Let us talk about human “irrationality”, about our distance from perfection. I believe that recognizing where we depart from the ideal is an important part of the quest to truly understanding ourselves, and one that promises many practical benefits. Understanding irrationality is important for our everyday actions and decisions and for understanding how we design our environment and the choices it presents to us.
"Another sign that times are changing is Predictably Irrational, a book that both exemplifies and explains this shift in the cultural winds. Here, Dan Ariely, an economist at M.I.T., tells us that 'life with fewer market norms and more social norms would be more satisfying, creative, fulfilling and fun.'" The New York Times
"With Predictably Irrational, Ariely seeks “to help you fundamentally rethink what makes you and the people around you tick” (p. xii). Describing dozens of field experiments, Ariely explores the phenomenon of people making the same mistakes time and again in predictable ways .." The Objective Standard
"Unfortunately, as behavioral economist Dan Ariely points out in his book Predictably Irrational: The Hidden Forces That Shape Our Decisions,” human beings cannot be counted on to act rationally. In fact, our irrational behavior is so ingrained, it’s possible to predict individuals’ illogical reactions in almost any dilemma." Money Crashers
"We are not as smart as we think we are. And as independent as we may think we are, we make decisions that are both irrational and predictable, even quantifiable. In his New York Times bestseller, Predictably Irrational, Dan Ariely, the Alfred P. Sloan Professor of Behavioral Economics at MIT, explores the impulses behind our decisions and our misguided trust in our ability to always see past our emotions." The Discarded Image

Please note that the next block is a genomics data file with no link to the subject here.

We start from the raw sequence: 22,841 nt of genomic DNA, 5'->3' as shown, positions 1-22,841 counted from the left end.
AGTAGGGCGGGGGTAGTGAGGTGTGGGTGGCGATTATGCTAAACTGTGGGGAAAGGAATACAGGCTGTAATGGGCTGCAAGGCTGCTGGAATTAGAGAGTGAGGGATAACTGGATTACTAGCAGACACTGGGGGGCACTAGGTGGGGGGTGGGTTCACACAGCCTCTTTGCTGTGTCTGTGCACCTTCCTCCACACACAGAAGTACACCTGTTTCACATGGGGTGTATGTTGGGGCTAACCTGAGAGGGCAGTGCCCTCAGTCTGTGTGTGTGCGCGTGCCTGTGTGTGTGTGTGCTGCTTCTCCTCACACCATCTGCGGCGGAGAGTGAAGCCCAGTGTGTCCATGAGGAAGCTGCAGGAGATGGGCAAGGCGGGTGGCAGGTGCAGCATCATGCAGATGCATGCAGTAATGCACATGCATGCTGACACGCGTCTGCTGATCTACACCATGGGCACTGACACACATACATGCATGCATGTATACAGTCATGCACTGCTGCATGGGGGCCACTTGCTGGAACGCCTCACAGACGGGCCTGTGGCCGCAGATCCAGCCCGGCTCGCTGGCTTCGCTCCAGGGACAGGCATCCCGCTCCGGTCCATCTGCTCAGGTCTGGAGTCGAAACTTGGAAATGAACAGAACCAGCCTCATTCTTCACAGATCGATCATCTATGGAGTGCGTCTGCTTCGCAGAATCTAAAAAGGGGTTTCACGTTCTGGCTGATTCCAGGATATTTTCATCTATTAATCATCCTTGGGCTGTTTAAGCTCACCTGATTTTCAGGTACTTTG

If you had the opportunity to probe the future, make strategic choices, and view their consequences before making expensive and irretrievable decisions, wouldn't you take advantage of it? Of course you would. And in a world of asymmetrical conflict, security threats, intense global competition, and economic uncertainty, there is an even
Whenever someone makes a decision and tries to be reasonable and restrained, the brain is awash in feelings, driven by its inexplicable passions. These emotions secretly influence our judgment. Naturally, these feelings sometimes can lead us astray and cause us to make all sorts of predictable mistakes. To make good decisions, God
Simply put, 10 – 10 – 10 is a new approach to making choices that will allow you to create a life of your own making. It’s about a steady discipline that can help us replace chaos with consistency, confusion with clarity, and perhaps best of all, guilt with no-guilt. More
Expectations shape stereotypes. A stereotype, after all, is a way of categorizing information, in the hope of predicting experiences.
Research on stereotypes shows that stereotyped people react differently when they are aware of the label that they are forced to wear.
When our irrational self comes alive in an emotional place we think is familiar but in fact isn’t, we might fail to protect ourselves.
It is difficult for us to imagine that the person on the other side of the transaction, buyer or seller, is not seeing the world as we see it.
Much of our life story can be told by describing the ebb and flow of our particular possessions; what we get and what we give up.
The concept of zero also applies to time; time spent on one activity, after all, is time taken away from another.
It’s no secret that getting something free feels very good. Zero is not just another price, it turns out.
We should also pay particular attention to the first decision we make in what is going to be a long stream of decisions.
More than a century ago, psychologists Robert Yerkes and John Dodson performed different experiences in an effort to find out two things about rats: how fast they could learn and what intensity of electric shocks would motivate them to learn fastest. Some of the results aligned with what most of us